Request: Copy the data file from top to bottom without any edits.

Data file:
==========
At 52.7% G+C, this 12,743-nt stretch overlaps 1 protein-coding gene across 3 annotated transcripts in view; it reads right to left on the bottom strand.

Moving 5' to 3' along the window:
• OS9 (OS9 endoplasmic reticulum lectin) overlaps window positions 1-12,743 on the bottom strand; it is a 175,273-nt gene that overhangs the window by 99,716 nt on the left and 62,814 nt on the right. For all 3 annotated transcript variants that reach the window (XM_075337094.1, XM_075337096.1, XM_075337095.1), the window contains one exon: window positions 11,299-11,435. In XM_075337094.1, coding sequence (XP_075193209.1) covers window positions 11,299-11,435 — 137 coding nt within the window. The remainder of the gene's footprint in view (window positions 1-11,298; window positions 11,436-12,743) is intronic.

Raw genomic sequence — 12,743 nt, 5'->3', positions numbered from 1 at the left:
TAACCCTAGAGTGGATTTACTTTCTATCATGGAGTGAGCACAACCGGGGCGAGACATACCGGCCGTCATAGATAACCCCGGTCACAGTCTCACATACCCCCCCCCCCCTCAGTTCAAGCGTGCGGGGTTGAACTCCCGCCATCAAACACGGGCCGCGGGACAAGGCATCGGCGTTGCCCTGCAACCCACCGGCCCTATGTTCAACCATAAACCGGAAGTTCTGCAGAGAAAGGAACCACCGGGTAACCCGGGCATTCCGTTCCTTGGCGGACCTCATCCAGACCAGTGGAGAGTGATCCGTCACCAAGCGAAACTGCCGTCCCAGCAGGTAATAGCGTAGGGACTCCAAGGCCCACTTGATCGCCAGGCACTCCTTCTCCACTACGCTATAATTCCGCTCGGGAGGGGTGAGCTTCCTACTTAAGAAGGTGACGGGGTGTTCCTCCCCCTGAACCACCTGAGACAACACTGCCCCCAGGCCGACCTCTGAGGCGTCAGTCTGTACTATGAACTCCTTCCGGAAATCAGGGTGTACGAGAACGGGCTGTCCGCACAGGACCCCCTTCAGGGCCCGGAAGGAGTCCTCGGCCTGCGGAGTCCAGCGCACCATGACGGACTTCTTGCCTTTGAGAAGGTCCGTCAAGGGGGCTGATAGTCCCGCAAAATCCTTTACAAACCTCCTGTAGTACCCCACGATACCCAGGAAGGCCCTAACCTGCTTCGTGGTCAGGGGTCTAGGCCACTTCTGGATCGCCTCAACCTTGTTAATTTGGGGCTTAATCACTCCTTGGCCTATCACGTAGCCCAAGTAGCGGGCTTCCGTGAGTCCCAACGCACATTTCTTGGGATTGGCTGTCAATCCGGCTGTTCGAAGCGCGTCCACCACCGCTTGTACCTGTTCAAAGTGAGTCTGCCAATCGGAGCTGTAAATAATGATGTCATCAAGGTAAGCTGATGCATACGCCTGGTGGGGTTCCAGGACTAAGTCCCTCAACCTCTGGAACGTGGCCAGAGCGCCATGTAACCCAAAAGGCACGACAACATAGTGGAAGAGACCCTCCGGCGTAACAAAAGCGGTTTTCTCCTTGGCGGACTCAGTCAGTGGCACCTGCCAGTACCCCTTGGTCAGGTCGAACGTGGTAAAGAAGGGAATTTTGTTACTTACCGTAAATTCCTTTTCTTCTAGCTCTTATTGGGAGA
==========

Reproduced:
At 52.7% G+C, this 12,743-nt stretch overlaps 1 protein-coding gene across 3 annotated transcripts in view; it reads right to left on the bottom strand.

Moving 5' to 3' along the window:
• OS9 (OS9 endoplasmic reticulum lectin) overlaps window positions 1-12,743 on the bottom strand; it is a 175,273-nt gene that overhangs the window by 99,716 nt on the left and 62,814 nt on the right. For all 3 annotated transcript variants that reach the window (XM_075337094.1, XM_075337096.1, XM_075337095.1), the window contains one exon: window positions 11,299-11,435. In XM_075337094.1, coding sequence (XP_075193209.1) covers window positions 11,299-11,435 — 137 coding nt within the window. The remainder of the gene's footprint in view (window positions 1-11,298; window positions 11,436-12,743) is intronic.

Raw genomic sequence — 12,743 nt, 5'->3', positions numbered from 1 at the left:
TAACCCTAGAGTGGATTTACTTTCTATCATGGAGTGAGCACAACCGGGGCGAGACATACCGGCCGTCATAGATAACCCCGGTCACAGTCTCACATACCCCCCCCCCCCTCAGTTCAAGCGTGCGGGGTTGAACTCCCGCCATCAAACACGGGCCGCGGGACAAGGCATCGGCGTTGCCCTGCAACCCACCGGCCCTATGTTCAACCATAAACCGGAAGTTCTGCAGAGAAAGGAACCACCGGGTAACCCGGGCATTCCGTTCCTTGGCGGACCTCATCCAGACCAGTGGAGAGTGATCCGTCACCAAGCGAAACTGCCGTCCCAGCAGGTAATAGCGTAGGGACTCCAAGGCCCACTTGATCGCCAGGCACTCCTTCTCCACTACGCTATAATTCCGCTCGGGAGGGGTGAGCTTCCTACTTAAGAAGGTGACGGGGTGTTCCTCCCCCTGAACCACCTGAGACAACACTGCCCCCAGGCCGACCTCTGAGGCGTCAGTCTGTACTATGAACTCCTTCCGGAAATCAGGGTGTACGAGAACGGGCTGTCCGCACAGGACCCCCTTCAGGGCCCGGAAGGAGTCCTCGGCCTGCGGAGTCCAGCGCACCATGACGGACTTCTTGCCTTTGAGAAGGTCCGTCAAGGGGGCTGATAGTCCCGCAAAATCCTTTACAAACCTCCTGTAGTACCCCACGATACCCAGGAAGGCCCTAACCTGCTTCGTGGTCAGGGGTCTAGGCCACTTCTGGATCGCCTCAACCTTGTTAATTTGGGGCTTAATCACTCCTTGGCCTATCACGTAGCCCAAGTAGCGGGCTTCCGTGAGTCCCAACGCACATTTCTTGGGATTGGCTGTCAATCCGGCTGTTCGAAGCGCGTCCACCACCGCTTGTACCTGTTCAAAGTGAGTCTGCCAATCGGAGCTGTAAATAATGATGTCATCAAGGTAAGCTGATGCATACGCCTGGTGGGGTTCCAGGACTAAGTCCCTCAACCTCTGGAACGTGGCCAGAGCGCCATGTAACCCAAAAGGCACGACAACATAGTGGAAGAGACCCTCCGGCGTAACAAAAGCGGTTTTCTCCTTGGCGGACTCAGTCAGTGGCACCTGCCAGTACCCCTTGGTCAGGTCGAACGTGGTAAAGAAGGGAATTTTGTTACTTACCGTAAATTCCTTTTCTTCTAGCTCTTATTGGGAGA